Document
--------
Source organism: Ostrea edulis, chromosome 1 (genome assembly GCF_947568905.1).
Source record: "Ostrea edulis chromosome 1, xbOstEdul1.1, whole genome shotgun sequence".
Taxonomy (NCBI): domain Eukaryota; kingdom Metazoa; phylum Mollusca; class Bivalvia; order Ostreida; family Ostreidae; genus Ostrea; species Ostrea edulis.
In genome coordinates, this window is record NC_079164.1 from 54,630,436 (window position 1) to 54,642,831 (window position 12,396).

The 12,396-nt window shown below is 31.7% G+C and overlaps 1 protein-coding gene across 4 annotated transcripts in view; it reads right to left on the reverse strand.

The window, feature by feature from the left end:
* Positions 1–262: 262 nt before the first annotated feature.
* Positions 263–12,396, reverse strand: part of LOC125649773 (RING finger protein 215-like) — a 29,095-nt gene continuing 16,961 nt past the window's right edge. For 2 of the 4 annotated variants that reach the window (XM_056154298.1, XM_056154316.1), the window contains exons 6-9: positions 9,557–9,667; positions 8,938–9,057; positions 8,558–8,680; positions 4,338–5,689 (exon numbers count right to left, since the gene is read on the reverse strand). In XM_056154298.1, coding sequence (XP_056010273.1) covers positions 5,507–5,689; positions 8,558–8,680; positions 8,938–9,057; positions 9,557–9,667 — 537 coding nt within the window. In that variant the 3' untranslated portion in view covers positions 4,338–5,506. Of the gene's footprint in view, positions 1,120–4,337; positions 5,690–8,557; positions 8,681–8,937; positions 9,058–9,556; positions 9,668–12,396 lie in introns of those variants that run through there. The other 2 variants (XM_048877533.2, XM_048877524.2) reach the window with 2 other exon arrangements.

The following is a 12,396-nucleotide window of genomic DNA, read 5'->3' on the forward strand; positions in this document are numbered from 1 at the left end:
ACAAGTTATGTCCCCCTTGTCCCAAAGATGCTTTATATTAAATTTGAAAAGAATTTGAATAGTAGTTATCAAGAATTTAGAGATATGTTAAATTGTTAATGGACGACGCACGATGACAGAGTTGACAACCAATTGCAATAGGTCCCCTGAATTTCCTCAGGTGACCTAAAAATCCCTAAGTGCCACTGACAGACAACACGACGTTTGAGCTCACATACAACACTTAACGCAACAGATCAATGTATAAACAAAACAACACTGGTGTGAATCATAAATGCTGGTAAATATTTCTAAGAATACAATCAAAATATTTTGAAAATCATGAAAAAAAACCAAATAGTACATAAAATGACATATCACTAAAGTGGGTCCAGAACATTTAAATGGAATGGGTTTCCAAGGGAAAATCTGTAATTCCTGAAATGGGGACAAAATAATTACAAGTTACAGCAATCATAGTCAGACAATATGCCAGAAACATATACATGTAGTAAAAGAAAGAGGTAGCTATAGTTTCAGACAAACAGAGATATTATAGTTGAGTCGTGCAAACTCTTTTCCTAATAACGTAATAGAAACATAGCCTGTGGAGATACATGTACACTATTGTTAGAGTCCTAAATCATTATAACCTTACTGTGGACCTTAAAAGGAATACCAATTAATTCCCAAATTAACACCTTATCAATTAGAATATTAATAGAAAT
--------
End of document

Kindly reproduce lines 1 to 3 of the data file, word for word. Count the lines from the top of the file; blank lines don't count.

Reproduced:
Source organism: Ostrea edulis, chromosome 1 (genome assembly GCF_947568905.1).
Source record: "Ostrea edulis chromosome 1, xbOstEdul1.1, whole genome shotgun sequence".
Taxonomy (NCBI): domain Eukaryota; kingdom Metazoa; phylum Mollusca; class Bivalvia; order Ostreida; family Ostreidae; genus Ostrea; species Ostrea edulis.